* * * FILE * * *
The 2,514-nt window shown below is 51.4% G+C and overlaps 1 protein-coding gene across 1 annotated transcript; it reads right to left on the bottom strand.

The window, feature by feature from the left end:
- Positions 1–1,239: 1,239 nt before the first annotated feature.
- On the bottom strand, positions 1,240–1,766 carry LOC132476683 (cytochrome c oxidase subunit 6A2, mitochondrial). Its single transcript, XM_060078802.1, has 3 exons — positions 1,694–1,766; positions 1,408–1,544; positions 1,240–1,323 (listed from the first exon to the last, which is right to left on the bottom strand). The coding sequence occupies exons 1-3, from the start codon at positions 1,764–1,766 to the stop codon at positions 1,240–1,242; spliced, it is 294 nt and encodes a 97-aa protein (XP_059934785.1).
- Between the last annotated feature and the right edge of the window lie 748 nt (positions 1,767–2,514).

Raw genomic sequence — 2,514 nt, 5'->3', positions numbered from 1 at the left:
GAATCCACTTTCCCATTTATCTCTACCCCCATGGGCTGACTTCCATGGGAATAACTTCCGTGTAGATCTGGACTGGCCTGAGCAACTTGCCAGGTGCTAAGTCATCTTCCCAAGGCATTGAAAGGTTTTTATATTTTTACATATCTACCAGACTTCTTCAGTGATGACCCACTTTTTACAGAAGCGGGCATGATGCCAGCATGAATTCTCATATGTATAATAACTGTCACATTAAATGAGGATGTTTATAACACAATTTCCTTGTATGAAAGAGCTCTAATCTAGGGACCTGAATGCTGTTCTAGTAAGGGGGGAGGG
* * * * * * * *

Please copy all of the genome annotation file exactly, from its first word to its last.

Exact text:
The 2,514-nt window shown below is 51.4% G+C and overlaps 1 protein-coding gene across 1 annotated transcript; it reads right to left on the bottom strand.

The window, feature by feature from the left end:
- Positions 1–1,239: 1,239 nt before the first annotated feature.
- On the bottom strand, positions 1,240–1,766 carry LOC132476683 (cytochrome c oxidase subunit 6A2, mitochondrial). Its single transcript, XM_060078802.1, has 3 exons — positions 1,694–1,766; positions 1,408–1,544; positions 1,240–1,323 (listed from the first exon to the last, which is right to left on the bottom strand). The coding sequence occupies exons 1-3, from the start codon at positions 1,764–1,766 to the stop codon at positions 1,240–1,242; spliced, it is 294 nt and encodes a 97-aa protein (XP_059934785.1).
- Between the last annotated feature and the right edge of the window lie 748 nt (positions 1,767–2,514).

Raw genomic sequence — 2,514 nt, 5'->3', positions numbered from 1 at the left:
GAATCCACTTTCCCATTTATCTCTACCCCCATGGGCTGACTTCCATGGGAATAACTTCCGTGTAGATCTGGACTGGCCTGAGCAACTTGCCAGGTGCTAAGTCATCTTCCCAAGGCATTGAAAGGTTTTTATATTTTTACATATCTACCAGACTTCTTCAGTGATGACCCACTTTTTACAGAAGCGGGCATGATGCCAGCATGAATTCTCATATGTATAATAACTGTCACATTAAATGAGGATGTTTATAACACAATTTCCTTGTATGAAAGAGCTCTAATCTAGGGACCTGAATGCTGTTCTAGTAAGGGGGGAGGG